Polar Biology

, Volume 39, Issue 10, pp 1725–1738 | Cite as

Spatial and temporal variability in export fluxes of biogenic matter in Kongsfjorden

  • Catherine LalandeEmail author
  • Brivaëla Moriceau
  • Aude Leynaert
  • Nathalie Morata
Original Paper


The marine ecosystem of Kongsfjorden experiences large variations in primary productivity due to pronounced seasonal variations in sunlight, glacier melt, and ice cover. The objective of this study was to assess spatial and seasonal variability in the downward export of biogenic matter in Kongsfjorden. Short-term sediment traps were deployed for periods ranging from 21 to 52 h at three stations from the inner fjord to the outer fjord in May, August, and October 2012 and at one mid-fjord station in January 2013. Total particulate matter, particulate organic carbon, phytoplankton cells, chlorophyll a, biogenic particulate silica, and zooplankton fecal pellet fluxes were measured to determine the magnitude and composition of the material exported in the fjord. The amount and composition of export fluxes reflected a large phytoplankton bloom grazed upon by zooplankton in May, the melting of glaciers and the intrusion of Atlantic Water in August, the end of the glacier melt period in October, and the polar night in January. Overall, seasonal changes in the phytoplankton community impacted export efficiency in the fjord, directly through phytoplankton sinking and indirectly through zooplankton grazing. Results obtained in this study may reflect the magnitude and composition of export fluxes to expect in coming years in Kongsfjorden, especially under conditions of warmer Atlantic Water and longer glacier melt periods.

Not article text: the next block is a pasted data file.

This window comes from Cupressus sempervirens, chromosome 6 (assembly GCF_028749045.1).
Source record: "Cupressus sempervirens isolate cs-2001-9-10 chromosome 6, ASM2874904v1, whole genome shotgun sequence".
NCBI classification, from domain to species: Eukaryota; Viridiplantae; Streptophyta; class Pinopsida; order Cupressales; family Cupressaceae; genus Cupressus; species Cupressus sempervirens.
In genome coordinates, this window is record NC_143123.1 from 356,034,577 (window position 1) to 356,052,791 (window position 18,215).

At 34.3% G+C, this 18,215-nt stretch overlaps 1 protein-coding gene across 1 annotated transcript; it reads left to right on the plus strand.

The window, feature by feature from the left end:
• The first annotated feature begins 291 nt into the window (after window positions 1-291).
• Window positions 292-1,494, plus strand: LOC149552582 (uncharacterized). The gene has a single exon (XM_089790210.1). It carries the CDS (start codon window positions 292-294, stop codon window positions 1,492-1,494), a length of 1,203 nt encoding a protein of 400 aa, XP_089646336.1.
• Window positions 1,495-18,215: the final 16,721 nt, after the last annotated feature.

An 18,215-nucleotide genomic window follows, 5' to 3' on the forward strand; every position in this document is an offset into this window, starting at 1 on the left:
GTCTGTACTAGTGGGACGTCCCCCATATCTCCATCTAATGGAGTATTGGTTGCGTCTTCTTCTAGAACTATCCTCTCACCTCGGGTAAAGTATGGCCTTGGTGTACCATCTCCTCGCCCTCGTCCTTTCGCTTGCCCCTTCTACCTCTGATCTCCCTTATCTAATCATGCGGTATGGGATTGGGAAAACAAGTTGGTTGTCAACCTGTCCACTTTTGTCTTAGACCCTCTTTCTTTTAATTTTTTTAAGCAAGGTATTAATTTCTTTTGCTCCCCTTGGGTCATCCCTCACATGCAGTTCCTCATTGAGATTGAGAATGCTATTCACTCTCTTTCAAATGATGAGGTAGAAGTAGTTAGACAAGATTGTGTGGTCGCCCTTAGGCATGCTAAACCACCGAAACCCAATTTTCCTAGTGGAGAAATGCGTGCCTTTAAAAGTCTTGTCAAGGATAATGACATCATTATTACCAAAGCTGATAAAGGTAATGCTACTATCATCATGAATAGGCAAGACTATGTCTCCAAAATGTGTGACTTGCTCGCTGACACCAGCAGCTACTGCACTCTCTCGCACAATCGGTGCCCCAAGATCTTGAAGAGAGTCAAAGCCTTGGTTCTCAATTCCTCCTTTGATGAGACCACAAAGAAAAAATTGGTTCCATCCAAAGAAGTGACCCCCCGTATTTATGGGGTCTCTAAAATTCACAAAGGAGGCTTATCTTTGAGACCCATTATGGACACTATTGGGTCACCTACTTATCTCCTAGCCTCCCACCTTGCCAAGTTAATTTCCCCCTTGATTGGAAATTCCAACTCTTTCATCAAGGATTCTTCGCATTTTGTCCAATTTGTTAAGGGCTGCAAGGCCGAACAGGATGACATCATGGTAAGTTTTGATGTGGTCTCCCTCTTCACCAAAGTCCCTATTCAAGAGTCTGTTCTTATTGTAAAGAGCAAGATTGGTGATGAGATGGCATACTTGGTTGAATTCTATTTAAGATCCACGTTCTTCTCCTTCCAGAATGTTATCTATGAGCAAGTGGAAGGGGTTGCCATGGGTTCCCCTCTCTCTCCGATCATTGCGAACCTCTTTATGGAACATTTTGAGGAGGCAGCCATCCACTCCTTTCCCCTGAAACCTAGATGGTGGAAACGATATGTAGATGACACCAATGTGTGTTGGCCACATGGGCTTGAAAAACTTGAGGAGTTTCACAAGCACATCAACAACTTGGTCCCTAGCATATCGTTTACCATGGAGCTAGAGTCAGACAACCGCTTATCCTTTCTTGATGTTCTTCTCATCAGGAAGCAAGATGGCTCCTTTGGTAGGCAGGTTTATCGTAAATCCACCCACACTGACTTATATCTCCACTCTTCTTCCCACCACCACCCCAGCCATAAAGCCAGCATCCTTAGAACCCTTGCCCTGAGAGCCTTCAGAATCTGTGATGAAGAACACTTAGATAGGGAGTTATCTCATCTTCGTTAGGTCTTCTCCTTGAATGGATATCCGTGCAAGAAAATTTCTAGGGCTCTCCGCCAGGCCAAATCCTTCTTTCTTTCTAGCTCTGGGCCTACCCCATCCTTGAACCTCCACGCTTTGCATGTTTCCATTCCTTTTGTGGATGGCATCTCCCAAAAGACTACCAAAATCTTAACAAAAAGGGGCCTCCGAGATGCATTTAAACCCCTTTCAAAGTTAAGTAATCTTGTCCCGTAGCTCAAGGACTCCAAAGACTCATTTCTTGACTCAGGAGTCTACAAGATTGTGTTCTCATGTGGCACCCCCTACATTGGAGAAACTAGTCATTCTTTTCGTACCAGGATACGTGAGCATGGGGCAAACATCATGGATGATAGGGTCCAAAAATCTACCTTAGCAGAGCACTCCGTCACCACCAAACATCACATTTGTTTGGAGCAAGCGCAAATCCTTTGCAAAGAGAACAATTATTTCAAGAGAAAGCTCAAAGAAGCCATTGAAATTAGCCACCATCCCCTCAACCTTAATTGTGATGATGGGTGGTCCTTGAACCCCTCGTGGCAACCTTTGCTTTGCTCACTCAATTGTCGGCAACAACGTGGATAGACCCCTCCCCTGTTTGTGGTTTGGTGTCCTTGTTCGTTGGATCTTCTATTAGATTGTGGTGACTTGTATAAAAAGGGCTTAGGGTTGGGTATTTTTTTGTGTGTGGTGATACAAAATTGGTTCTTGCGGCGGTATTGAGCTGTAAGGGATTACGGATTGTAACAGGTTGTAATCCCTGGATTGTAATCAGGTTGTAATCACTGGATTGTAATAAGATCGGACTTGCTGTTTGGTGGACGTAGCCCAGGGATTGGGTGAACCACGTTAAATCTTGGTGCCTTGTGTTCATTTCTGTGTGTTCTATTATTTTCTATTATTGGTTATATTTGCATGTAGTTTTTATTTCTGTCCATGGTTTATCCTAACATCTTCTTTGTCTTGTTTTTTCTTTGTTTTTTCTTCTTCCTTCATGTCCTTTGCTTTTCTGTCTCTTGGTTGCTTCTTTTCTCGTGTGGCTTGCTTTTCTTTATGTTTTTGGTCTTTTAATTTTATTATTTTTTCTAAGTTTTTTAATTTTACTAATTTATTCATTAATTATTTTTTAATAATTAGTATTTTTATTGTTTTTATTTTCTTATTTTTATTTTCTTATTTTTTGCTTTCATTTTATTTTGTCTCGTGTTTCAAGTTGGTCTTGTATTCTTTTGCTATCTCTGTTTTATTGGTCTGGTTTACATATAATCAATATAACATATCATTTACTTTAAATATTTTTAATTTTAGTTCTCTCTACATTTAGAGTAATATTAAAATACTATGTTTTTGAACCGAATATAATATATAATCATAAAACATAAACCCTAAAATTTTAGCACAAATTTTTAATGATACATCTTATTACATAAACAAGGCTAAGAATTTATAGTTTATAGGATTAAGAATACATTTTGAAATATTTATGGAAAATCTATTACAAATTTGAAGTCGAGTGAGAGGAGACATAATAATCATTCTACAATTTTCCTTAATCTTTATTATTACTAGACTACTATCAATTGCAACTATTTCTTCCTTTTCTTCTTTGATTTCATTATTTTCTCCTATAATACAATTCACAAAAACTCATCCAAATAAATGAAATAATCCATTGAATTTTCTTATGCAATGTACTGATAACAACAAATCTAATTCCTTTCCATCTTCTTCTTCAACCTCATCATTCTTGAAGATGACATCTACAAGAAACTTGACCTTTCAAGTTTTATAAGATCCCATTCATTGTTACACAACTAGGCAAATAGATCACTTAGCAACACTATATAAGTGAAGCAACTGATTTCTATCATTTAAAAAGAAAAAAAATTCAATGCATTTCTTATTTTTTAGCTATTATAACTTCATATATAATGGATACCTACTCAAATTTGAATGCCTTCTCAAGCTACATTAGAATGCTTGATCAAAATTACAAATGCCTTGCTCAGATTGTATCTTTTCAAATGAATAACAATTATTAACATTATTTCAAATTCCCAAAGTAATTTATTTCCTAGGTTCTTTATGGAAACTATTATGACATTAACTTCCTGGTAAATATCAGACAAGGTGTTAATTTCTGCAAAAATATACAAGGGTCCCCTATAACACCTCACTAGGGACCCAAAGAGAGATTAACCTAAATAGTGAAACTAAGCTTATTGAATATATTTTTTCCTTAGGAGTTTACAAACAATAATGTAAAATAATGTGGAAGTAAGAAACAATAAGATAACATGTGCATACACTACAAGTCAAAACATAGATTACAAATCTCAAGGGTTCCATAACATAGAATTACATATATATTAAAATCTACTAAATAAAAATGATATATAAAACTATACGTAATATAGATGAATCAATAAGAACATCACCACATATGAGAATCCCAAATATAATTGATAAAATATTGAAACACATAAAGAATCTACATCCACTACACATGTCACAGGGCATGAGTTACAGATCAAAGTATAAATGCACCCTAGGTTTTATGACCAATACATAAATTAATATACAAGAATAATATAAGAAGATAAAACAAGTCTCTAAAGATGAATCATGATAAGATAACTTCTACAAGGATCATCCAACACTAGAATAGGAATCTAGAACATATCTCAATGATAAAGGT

Export Biogenic matter Sediment trap Arctic Spitsbergen Kongsfjorden 



This study was funded by the Agence Nationale de la Recherche and the Institut Paul Emile Victor (IPEV) as part of the Effect of Climate on the Arctic Benthos (ECOTAB) project (Ref: ANR-11-PDOC-0018). We thank the crew of the MS Teistein and the AWIPEV personnel in Ny-Ålesund for dedicated and professional assistance. We thank Erwan Amice, Anaïs Aubert, Maria Calleja, Gwendoline Duong, Philippe Kerhervé, Fanny Narcy, Joëlle Richard, and Solveig Bourgeois for their help with field sampling, Janne Søreide for the sediment trap deployment in January, and Manon Le Goff, Beatriz Beker, Sigrid Øygarden, and Monika Kędra for laboratory analyses. We also thank Michael Greenacre and three anonymous reviewers for their constructive comments during revision.


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Copyright information

© Springer-Verlag Berlin Heidelberg 2016

Authors and Affiliations

  • Catherine Lalande
    • 1
    Email author
  • Brivaëla Moriceau
    • 2
  • Aude Leynaert
    • 2
  • Nathalie Morata
    • 2
    • 3
  1. 1.Takuvik Joint International Laboratory and Québec-Océan, Département de BiologieUniversité LavalQuébecCanada
  2. 2.Laboratoire des sciences de l’Environnement MARin (LEMAR), UMR 6539CNRS-IRD-UBO-Ifremer, IUEM, Technopôle Brest-IroisePlouzanéFrance
  3. 3.Akvaplan-nivaFram Centre for Climate and the EnvironmentTromsøNorway

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